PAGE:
“Once you get sick, the insurance company is going to go back and take a closer look to see if they can find any signs the illness was a pre-existing condition. Some of the policies go as far as to say even if you had any symptoms prior to the policy, it’s not covered, so that can cause a lot of problems,” Nefouse said.

And if you are diagnosed with a major illness or have extensive medical bills during the term of the policy, chances are you will not be able to extend the policy beyond the current length of the contract. Once Schornhorst was diagnosed with cancer, she knew her insurance company would no longer renew her policy for another 3-month term.

“I’m not necessarily an advocate of those policies. They can meet short-term needs, but if you get sick or hurt and that policy ends, you could be up a creek without a paddle,” said Indianapolis insurance broker Mark Howard. “Short-term plans are cheap and easy. You apply and say you don’t have a pre-existing condition and, to keep the cost down, the insurance company doesn’t investigate further. They just issue the policy. But when a claim comes in for something big like a heart attack, then they go back and see if you’ve ever had any heart problems. If they can find anything, they’ll deny those claims. Short-term policies are inherently contentious.”

But because of the rising cost of traditional health insurance policies, many families are choosing short-term policies without fully understanding their shortcomings. Often, the first sign of trouble comes after it’s too late.

A growing concern

“This really is a major, major, major problem -- probably one of the biggest problems in cancer care today,” said Mulherin, referring to the restrictions and limitations of his patients’ insurance plans. He says a growing number of patients, like Schornhorst, now have insurance plans not covered by the Affordable Care Act, which means insurance companies are once again legally able to deny coverage for pre-existing conditions.

“I just don’t think they should be able to do that. It used to be very common, then it pretty much went away, and now we've seen it make a resurgence over the past few years as you're getting more of these thread-bare, bare-bones plans that can do this kind of thing,” he said. “For my patients, it creates a lot of stress and anxiety and depression. And it means some people just don’t get care or they get delayed care. It makes me very angry because it seems to me it’s violating the spirit of the law.”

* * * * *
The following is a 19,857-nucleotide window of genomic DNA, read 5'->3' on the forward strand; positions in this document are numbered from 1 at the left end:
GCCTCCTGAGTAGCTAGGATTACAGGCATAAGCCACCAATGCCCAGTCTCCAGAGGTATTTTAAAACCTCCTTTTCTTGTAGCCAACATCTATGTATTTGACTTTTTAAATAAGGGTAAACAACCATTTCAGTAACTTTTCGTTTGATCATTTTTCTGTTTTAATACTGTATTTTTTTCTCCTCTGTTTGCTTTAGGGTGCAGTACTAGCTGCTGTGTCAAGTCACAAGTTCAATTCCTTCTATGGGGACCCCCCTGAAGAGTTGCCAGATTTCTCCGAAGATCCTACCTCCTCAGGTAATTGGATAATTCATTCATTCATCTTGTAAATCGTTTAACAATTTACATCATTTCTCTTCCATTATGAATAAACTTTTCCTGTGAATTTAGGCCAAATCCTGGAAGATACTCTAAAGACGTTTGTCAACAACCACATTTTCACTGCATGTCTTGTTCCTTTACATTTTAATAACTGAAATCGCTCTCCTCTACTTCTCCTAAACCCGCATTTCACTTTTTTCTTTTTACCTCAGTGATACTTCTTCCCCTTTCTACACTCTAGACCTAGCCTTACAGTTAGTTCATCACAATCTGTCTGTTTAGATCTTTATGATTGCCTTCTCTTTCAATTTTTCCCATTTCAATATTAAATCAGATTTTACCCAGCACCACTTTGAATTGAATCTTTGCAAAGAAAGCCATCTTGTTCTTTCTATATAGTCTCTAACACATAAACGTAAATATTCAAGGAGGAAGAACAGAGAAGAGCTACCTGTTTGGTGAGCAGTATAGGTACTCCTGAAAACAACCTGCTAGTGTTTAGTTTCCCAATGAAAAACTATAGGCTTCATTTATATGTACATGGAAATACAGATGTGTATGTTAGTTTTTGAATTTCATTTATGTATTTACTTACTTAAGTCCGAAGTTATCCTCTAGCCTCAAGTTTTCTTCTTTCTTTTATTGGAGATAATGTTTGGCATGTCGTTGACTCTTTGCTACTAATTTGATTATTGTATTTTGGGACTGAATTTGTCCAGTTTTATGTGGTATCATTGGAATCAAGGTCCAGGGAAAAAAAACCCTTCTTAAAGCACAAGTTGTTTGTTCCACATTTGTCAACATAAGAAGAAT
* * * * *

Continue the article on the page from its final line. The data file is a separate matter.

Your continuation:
To assist cancer patients like Schornhorst, a St. Vincent Cancer Care Patient Navigator referred her to the Indiana Breast and Cervical Cancer Program. The BCCP provides treatment coverage through Medicaid for qualifying women under the age of 65 who are diagnosed with breast or cervical cancer and who are underinsured.

Schornhorst is frustrated she needed to find assistance when she already had insurance. Both she and her oncologist believe her cancer was not a pre-existing condition under the definition of Indiana law, and Schornhorst continues to fight for her insurance coverage.

“We signed a contract with each other. For over five years we paid our premiums every month like we were supposed to. We did out part, and now when we need them to do their part, they can just throw up their hands and say ‘No, we’re not going to help,’” she said. “As a cancer patient you learn to not give up and to be a fighter. I'm strong enough to beat cancer and I've got a little bit of fight left. I'm going to fight the insurance company – not just for me but for others.”

Sudden change of heart

United Healthcare denied Shornhorst’s medical claims for four months, claiming that her cancer diagnosis was a pre-existing condition and, therefore, “we are unable to cover any expenses for this condition.” With the help of an attorney, she appealed the denial. The appeal was denied, too.

13 Investigates contacted the insurer last week to better understand its decision and to get a comment for this news report.

A company spokeswoman responded late yesterday afternoon with a statement announcing United Healthcare has changed its mind.

“We empathize with Ms. Schornhorst and her family, and will be paying her medical claims under the terms of the policy,” wrote United Healthcare public relations director Tracy Lempner. In a separate phone conversation, she emphasized short-term insurance policies are not a good fit for all consumers.

“They’re meant to fill a gap – not to take the place of a regular health plan. If [Schornhorst] had an ACA-compliant plan, we’d be having a much different conversation,” Lempner said.

News of United Healthcare’s change of heart was met with mixed emotions. Schornhorst was excited.

“It’s a great day. I feel like we did it,” she said, moments after learning of the insurance company’s decision. “People need to know they can fight for their coverage and win.”

Her lawyer expressed frustration.

“I know Amanda is elated, and I’m really happy for her. But It makes me even more angry that customers are required to hire a lawyer and get Channel 13 involved -- essentially force this to go public -- before they make the right decision,” said attorney Rob Thomas. “People should not have to go through all that and incur additional cost and stress to get an insurance company to pay a claim. That’s not what insurance is all about.”